Pet Safety Tip: Keep cats away from Easter lilies

April 11, 2014

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NORTH GRAFTON, Mass. (April 11, 2013) — Emergency Room veterinarians at the Foster Hospital for Small Animals at the Cummings School of Veterinary Medicine at Tufts University are warning pet owners that Easter lilies can cause kidney failure – and often death – in otherwise healthy cats. Tiger lilies, Japanese Show lilies and various day lilies can also harm cats in the same way.

All vegetative parts of lilies, including the flowers, stems and leaves are toxic to cats, according to Elizabeth Rozanski, D.V.M., associate professor at the Cummings School and an expert in emergency and critical care.

Symptoms of poisoning include vomiting, loss of appetite and depression, and can occur as soon as two hours after the cat has eaten the plant, said Rozanski. Treatment must be administered within a few hours after the cat has eaten the plant in order to prevent kidney failure and/or death.

While the cat may stop vomiting within 12 hours after eating the plant, it may continue to suffer from anorexia, dehydration and depression as the toxic substance in the lily causes kidney damage. The result is kidney failure and often death.

"If you suspect that your cat has eaten vegetative parts of the lily plant or if it has any of these symptoms, go to your local veterinarian immediately," advised Rozanski. "Your veterinarian may administer an emetic to make your cat vomit the plant material, followed by intravenous fluid therapy for several days to prevent kidney failure. Once kidney failure from lily toxicity has occurred, it usually cannot be reversed."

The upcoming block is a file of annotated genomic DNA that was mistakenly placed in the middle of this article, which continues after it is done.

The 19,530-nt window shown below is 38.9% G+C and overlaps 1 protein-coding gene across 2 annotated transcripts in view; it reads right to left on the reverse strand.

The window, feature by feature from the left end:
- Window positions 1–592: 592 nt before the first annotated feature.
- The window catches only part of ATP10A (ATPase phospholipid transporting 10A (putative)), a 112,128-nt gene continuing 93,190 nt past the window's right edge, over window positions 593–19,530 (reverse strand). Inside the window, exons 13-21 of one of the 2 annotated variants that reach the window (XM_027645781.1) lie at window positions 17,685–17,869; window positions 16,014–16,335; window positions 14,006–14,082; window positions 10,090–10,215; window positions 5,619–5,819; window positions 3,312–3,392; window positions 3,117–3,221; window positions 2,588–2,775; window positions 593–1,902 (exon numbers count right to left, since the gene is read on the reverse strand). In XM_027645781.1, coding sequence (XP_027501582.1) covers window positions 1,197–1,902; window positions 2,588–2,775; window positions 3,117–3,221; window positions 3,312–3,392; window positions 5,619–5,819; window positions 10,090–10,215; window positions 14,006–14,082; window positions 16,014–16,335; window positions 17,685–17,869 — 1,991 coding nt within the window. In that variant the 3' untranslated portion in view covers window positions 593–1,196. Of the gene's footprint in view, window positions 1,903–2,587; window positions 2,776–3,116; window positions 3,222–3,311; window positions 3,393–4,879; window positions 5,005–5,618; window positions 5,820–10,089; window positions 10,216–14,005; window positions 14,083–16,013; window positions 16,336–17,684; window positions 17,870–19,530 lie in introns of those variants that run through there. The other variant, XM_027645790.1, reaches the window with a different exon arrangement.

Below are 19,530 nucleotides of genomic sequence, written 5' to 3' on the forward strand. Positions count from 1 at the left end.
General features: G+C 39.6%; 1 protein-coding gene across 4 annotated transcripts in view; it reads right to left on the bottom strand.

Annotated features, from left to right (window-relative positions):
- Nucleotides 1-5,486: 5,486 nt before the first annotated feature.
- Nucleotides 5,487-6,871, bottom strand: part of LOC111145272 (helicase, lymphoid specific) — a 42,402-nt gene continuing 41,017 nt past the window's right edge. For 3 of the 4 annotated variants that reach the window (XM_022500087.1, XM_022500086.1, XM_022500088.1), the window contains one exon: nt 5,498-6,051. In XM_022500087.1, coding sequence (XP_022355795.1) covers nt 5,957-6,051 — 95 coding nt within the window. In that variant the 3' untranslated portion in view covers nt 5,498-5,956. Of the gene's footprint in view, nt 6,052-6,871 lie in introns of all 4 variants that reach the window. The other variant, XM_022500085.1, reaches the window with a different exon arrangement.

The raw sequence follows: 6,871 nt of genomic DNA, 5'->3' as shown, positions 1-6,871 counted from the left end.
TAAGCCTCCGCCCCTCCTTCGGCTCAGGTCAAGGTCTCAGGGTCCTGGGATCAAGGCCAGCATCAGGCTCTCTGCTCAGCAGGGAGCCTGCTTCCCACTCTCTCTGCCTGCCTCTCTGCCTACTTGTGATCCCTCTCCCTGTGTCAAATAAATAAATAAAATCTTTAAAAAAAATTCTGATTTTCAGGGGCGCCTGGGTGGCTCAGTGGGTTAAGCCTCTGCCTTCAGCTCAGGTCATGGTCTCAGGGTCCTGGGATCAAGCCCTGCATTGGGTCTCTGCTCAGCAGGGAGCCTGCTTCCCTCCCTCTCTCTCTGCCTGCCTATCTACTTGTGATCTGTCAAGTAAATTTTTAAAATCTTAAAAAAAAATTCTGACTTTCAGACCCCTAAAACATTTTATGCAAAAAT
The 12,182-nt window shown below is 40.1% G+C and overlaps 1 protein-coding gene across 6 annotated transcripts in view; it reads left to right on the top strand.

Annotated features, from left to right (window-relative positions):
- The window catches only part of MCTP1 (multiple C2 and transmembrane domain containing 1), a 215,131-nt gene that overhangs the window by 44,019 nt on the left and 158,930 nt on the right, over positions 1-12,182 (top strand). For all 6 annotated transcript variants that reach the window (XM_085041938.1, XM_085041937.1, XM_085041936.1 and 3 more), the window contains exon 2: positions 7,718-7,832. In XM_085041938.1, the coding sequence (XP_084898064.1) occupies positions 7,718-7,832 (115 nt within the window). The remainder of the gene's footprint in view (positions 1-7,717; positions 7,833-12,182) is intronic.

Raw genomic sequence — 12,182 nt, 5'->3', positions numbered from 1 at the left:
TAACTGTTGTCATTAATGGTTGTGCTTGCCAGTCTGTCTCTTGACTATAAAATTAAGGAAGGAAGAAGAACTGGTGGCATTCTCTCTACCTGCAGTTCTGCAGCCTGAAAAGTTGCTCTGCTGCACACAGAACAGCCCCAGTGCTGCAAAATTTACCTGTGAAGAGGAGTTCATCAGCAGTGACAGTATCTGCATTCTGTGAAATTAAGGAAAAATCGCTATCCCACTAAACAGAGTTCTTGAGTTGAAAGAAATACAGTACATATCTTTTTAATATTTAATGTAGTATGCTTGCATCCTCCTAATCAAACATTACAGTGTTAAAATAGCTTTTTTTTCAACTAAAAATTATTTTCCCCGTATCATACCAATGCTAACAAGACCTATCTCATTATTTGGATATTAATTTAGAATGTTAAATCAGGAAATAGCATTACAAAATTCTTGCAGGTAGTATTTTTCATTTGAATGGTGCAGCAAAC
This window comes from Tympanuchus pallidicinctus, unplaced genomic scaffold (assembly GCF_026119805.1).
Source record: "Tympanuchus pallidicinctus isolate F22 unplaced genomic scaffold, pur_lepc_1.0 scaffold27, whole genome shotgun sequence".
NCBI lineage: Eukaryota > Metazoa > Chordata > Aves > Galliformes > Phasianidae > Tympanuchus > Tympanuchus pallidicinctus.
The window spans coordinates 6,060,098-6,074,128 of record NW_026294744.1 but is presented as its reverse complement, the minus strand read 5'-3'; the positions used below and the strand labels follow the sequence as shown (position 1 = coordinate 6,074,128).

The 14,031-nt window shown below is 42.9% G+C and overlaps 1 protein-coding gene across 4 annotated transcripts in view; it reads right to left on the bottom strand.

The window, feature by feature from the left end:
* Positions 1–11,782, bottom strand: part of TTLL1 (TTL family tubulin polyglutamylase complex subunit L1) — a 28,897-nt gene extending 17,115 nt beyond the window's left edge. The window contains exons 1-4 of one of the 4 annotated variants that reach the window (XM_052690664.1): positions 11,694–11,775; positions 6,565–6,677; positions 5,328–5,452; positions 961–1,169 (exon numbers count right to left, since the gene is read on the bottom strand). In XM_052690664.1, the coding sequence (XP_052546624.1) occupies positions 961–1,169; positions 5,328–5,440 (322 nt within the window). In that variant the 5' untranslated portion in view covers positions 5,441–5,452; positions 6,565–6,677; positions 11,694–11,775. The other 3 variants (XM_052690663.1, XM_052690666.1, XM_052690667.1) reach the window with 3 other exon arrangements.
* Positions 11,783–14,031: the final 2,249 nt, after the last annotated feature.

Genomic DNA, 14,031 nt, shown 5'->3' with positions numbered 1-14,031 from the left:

Cats suffering from lily-induced kidney failure may need a kidney transplant to survive. Hemodialysis is another option for cats suffering from renal failure. Both options are costly and may cause complications.

The best ways to protect cats when lily plants are in bloom are to move the plants out of cats' reach, keep  cats indoors, and, if indoor restriction isn't possible, closely monitor their outdoor activity.  Better yet, ask if the florist can create a “cat-safe” arrangement.

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About the Cummings School of Veterinary Medicine at Tufts University

Founded in 1978 in North Grafton, Mass., Cummings School of Veterinary Medicine at Tufts University is internationally esteemed for academic programs that impact society and the practice of veterinary medicine; three hospitals and four clinics that combined log more than 80,000 animal cases each year; and groundbreaking research that benefits animal, public, and environmental health.